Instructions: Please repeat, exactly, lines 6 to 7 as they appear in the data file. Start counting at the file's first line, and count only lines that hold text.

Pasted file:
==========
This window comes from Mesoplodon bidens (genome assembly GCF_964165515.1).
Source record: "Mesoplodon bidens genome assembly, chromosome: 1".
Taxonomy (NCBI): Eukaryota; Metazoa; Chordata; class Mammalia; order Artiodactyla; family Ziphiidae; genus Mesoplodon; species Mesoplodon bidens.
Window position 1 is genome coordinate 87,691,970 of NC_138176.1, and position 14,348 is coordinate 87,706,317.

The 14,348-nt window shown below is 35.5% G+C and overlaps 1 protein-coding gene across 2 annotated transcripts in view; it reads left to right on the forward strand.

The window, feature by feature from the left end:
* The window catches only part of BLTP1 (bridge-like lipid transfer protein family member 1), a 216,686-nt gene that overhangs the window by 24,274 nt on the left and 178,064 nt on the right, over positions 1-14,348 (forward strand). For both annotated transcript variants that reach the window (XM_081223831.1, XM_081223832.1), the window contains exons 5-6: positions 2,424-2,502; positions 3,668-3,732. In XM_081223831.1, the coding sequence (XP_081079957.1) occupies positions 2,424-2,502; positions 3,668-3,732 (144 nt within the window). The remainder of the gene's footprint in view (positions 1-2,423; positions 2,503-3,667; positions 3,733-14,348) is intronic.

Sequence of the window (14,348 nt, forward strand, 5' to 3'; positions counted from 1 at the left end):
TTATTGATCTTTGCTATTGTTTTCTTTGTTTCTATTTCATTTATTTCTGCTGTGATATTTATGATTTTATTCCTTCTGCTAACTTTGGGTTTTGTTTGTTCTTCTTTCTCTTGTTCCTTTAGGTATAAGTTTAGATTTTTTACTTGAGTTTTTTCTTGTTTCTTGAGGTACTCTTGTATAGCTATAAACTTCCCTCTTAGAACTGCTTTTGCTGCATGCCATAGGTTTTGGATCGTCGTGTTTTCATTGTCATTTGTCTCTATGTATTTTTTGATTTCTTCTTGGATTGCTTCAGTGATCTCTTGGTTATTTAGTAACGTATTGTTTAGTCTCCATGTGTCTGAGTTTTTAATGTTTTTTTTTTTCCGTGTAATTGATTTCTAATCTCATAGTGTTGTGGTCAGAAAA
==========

The window, feature by feature from the left end:
* The window catches only part of BLTP1 (bridge-like lipid transfer protein family member 1), a 216,686-nt gene that overhangs the window by 24,274 nt on the left and 178,064 nt on the right, over positions 1-14,348 (forward strand). For both annotated transcript variants that reach the window (XM_081223831.1, XM_081223832.1), the window contains exons 5-6: positions 2,424-2,502; positions 3,668-3,732. In XM_081223831.1, the coding sequence (XP_081079957.1) occupies positions 2,424-2,502; positions 3,668-3,732 (144 nt within the window). The remainder of the gene's footprint in view (positions 1-2,423; positions 2,503-3,667; positions 3,733-14,348) is intronic.